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Customer reviews

4.3 out of 5 stars
112
4.3 out of 5 stars


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on 17 August 2017
Being of a certain age (almost 50) I missed the best stories that they created. But I grew up with some great films, played out on a rainy afternoon. These were all larger than life stars, the sort we'll never see again, and I loved the stories in this book that brought back a few good memories !!
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on 25 March 2017
Hilarious book on the main Hellraisers, Richard Harris, Richard Burton, Peter O'Tool and Oliver Reed; a must read.
Unfortunately in this age of polite fascism, characters such of these cannot exist anymore.
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on 12 May 2017
Brilliant read,im reading the A to Z book by him now,enjoying it,it was great reading about these 4 legends,in fact, i might read it again,will read the third book after this.
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I would suggest that there is nothing earth shattering in terms of revelations here about any ot the characters involved, but the book is well assembled and interesting to read. I did enjoy reading about these greats of the stage and screen especially when out coming crop of actors and musicians seem to be so very bland. Interesting and amusing book.
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on 13 August 2017
Great read
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on 10 July 2017
Best book read in a long-time. Read it in a weekend
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on 15 August 2017
Absolutely brilliant read. Sadly I've made many of their mistakes too !!
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on 20 March 2015
Hilariously comical!
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on 9 August 2016
A fascinating story of four drunken, promiscuous, selfish, destructive and talented actors. I enjoyed this book from start to finish. Just when you thought the behaviour of these thugs could not get any worse it often did and certainly got no better. Women were treated like shagging material and casually cast aside in their scores when they had served their brief purpose. Faithful wives were treated appallingly. The exception being the spoilt, demanding, drunken Elizabeth Taylor who screwed Richard Burton, in every sense, till the end of their two marriages. A former husband of Taylor, Eddie Fisher, said a $50,000 diamond would please her for only a few days.

They got away with their destructive behaviour - smashing up restaurants and hotels was their forte - because of the adulation, amounting to a societal disease, that we accord to those we deem to be celebrities. But Nemesis stalked them in the form of alcohol. Their daily consumption, throughout their days and much of their nights, was gargantuan. And when the party was over their end was pitiful as they deteriorated in body and mind.

Yet this was a story with lessons offered to rest of us. Most of us, certainly myself, lead constricted lives, anxious to please, concerned about our reputations. These four renegades defied authority, ignored the restrictions of society and lived life without restraint. Having read their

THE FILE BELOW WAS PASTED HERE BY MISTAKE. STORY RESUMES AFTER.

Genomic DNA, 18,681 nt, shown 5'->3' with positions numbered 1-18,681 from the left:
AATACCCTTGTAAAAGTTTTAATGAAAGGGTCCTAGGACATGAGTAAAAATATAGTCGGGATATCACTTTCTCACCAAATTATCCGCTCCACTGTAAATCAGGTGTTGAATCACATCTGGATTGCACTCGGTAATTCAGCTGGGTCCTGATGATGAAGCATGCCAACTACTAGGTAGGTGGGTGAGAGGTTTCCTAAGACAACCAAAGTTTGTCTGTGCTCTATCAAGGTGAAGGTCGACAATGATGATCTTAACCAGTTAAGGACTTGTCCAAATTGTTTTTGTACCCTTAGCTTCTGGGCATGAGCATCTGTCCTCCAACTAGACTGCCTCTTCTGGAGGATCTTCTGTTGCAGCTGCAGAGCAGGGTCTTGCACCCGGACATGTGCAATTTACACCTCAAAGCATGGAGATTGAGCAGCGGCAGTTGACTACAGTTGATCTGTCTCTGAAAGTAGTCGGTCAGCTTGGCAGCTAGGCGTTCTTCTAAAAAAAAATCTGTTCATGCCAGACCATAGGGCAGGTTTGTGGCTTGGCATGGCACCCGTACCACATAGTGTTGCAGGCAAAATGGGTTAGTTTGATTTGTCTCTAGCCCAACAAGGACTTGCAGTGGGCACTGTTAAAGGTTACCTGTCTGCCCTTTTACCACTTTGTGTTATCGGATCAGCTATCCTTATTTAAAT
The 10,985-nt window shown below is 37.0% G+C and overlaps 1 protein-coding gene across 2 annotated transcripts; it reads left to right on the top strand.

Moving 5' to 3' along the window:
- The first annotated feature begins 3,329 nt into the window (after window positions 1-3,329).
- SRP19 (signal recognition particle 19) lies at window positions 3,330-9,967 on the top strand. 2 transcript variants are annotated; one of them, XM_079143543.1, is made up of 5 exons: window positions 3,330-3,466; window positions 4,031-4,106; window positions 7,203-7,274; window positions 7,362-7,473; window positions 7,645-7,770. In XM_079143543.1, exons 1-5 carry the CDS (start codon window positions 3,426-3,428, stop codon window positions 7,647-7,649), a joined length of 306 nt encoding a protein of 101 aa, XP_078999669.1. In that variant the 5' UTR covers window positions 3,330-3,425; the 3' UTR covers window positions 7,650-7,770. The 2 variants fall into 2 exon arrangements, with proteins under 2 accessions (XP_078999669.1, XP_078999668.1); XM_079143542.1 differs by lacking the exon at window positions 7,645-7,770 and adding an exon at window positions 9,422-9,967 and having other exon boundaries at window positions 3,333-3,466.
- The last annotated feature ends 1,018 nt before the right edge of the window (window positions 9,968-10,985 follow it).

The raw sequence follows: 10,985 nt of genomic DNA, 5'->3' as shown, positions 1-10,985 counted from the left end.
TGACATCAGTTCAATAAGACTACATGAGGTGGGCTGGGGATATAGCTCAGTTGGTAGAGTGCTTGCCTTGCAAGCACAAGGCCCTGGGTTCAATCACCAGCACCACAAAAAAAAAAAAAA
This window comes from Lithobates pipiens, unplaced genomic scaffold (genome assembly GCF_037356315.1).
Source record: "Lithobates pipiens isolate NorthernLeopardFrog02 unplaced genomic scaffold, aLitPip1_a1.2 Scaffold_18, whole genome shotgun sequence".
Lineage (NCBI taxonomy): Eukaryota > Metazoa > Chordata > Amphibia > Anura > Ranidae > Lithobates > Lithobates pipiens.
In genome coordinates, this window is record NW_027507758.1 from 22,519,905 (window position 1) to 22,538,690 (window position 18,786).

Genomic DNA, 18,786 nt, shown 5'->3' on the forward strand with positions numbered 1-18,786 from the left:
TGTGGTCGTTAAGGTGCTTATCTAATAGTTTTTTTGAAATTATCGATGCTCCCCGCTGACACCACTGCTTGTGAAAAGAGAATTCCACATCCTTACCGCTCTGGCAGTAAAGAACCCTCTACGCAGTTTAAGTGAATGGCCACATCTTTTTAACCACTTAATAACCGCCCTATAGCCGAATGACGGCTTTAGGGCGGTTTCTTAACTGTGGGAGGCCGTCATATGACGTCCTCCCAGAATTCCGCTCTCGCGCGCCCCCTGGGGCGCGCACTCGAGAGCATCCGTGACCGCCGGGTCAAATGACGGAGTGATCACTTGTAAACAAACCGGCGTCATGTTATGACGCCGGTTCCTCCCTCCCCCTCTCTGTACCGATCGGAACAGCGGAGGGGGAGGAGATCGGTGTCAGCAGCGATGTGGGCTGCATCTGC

stories I found myself wondering if I too could benefit from being a lot less ready to submit to the petty tyranies that are visited on us. The
book is full of stories that will make you laugh and at other times your skin will crawl. And, as another reviewer rightly said, they are so
different to the bland celebrities of today and the telling of their banal activities.

If you want an entertaining escape into lives so outrageous that they seem to recognise no limits then this is the book to provide it.
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on 25 March 2013
Hellraisers: The Life and Inebriated Times of Burton, Harris, O'Toole and ReedThis book is a great collection of all the anecdotes you ever wanted to read about Harris, O'Toole, Burton and Reed. However, as it goes on, intentionally or otherwise, the 'fun' of it all begins to wear thin. The reader might glory in a hard-drinking Harris and his endless fights with restaurant waiters (who have to put up with such abuse for probably less money a year than Harris earned per film) but this soon begins to wear thin. Likewise, the tales of Oliver Reed and his violence, are pretty harrowing.

The author doesn't really question many of these anecdotes (such as Reed's alleged 100 pint binge)

As the laddish appeal begins to wear off, the sad fate of these hellraisers begins to appear: a pathetic Richard Burton, lamenting that few people remember his Shakespearean theatre roles, A shambling Reed, telling how his young wife looked after him, unable to get (or keep) a job because of his antics. For all the jaunty tone, the underlying sadness of their stories comes through... even the fact that you read the book to learn the tales of their drinking (as I did :-)) rather than the skill of their acting is obvious.

It might not be everyone's cup of tea, but certainly worth a look, especially for those interested in the destructive effects of fame.
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